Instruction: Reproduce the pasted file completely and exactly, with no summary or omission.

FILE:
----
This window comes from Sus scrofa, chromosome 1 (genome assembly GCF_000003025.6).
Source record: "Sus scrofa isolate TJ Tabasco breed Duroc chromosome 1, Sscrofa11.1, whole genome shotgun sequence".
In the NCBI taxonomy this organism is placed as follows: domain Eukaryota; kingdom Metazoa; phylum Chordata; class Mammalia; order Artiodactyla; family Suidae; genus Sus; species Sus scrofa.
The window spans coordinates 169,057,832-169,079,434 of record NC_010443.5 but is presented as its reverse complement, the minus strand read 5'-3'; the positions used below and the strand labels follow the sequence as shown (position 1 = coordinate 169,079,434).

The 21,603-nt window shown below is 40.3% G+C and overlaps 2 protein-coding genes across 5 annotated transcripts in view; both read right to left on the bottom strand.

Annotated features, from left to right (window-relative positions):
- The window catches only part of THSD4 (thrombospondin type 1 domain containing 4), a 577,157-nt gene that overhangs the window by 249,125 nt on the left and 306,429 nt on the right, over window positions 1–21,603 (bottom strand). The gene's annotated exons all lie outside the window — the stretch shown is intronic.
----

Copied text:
This window comes from Sus scrofa, chromosome 1 (genome assembly GCF_000003025.6).
Source record: "Sus scrofa isolate TJ Tabasco breed Duroc chromosome 1, Sscrofa11.1, whole genome shotgun sequence".
In the NCBI taxonomy this organism is placed as follows: domain Eukaryota; kingdom Metazoa; phylum Chordata; class Mammalia; order Artiodactyla; family Suidae; genus Sus; species Sus scrofa.
The window spans coordinates 169,057,832-169,079,434 of record NC_010443.5 but is presented as its reverse complement, the minus strand read 5'-3'; the positions used below and the strand labels follow the sequence as shown (position 1 = coordinate 169,079,434).

The 21,603-nt window shown below is 40.3% G+C and overlaps 2 protein-coding genes across 5 annotated transcripts in view; both read right to left on the bottom strand.

Annotated features, from left to right (window-relative positions):
- The window catches only part of THSD4 (thrombospondin type 1 domain containing 4), a 577,157-nt gene that overhangs the window by 249,125 nt on the left and 306,429 nt on the right, over window positions 1–21,603 (bottom strand). The gene's annotated exons all lie outside the window — the stretch shown is intronic.